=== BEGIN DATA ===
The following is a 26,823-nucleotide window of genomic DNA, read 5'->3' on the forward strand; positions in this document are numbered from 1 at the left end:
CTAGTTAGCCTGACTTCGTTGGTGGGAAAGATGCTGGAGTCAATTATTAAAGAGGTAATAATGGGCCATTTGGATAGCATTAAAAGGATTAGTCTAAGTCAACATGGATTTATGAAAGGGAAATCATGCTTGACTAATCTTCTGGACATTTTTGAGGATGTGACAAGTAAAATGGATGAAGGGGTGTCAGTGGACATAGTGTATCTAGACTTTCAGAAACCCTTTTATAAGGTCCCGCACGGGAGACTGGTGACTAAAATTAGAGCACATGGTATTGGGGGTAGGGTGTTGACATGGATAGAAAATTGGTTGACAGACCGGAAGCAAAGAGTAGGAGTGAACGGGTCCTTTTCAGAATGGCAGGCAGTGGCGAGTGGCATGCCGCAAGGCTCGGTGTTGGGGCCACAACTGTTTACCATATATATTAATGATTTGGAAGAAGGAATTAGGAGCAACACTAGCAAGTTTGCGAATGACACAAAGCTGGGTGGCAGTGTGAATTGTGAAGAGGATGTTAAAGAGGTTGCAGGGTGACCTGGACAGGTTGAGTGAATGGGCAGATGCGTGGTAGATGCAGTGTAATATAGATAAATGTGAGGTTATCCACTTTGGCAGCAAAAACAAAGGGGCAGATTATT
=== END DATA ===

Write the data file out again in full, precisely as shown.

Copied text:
The following is a 26,823-nucleotide window of genomic DNA, read 5'->3' on the forward strand; positions in this document are numbered from 1 at the left end:
CTAGTTAGCCTGACTTCGTTGGTGGGAAAGATGCTGGAGTCAATTATTAAAGAGGTAATAATGGGCCATTTGGATAGCATTAAAAGGATTAGTCTAAGTCAACATGGATTTATGAAAGGGAAATCATGCTTGACTAATCTTCTGGACATTTTTGAGGATGTGACAAGTAAAATGGATGAAGGGGTGTCAGTGGACATAGTGTATCTAGACTTTCAGAAACCCTTTTATAAGGTCCCGCACGGGAGACTGGTGACTAAAATTAGAGCACATGGTATTGGGGGTAGGGTGTTGACATGGATAGAAAATTGGTTGACAGACCGGAAGCAAAGAGTAGGAGTGAACGGGTCCTTTTCAGAATGGCAGGCAGTGGCGAGTGGCATGCCGCAAGGCTCGGTGTTGGGGCCACAACTGTTTACCATATATATTAATGATTTGGAAGAAGGAATTAGGAGCAACACTAGCAAGTTTGCGAATGACACAAAGCTGGGTGGCAGTGTGAATTGTGAAGAGGATGTTAAAGAGGTTGCAGGGTGACCTGGACAGGTTGAGTGAATGGGCAGATGCGTGGTAGATGCAGTGTAATATAGATAAATGTGAGGTTATCCACTTTGGCAGCAAAAACAAAGGGGCAGATTATT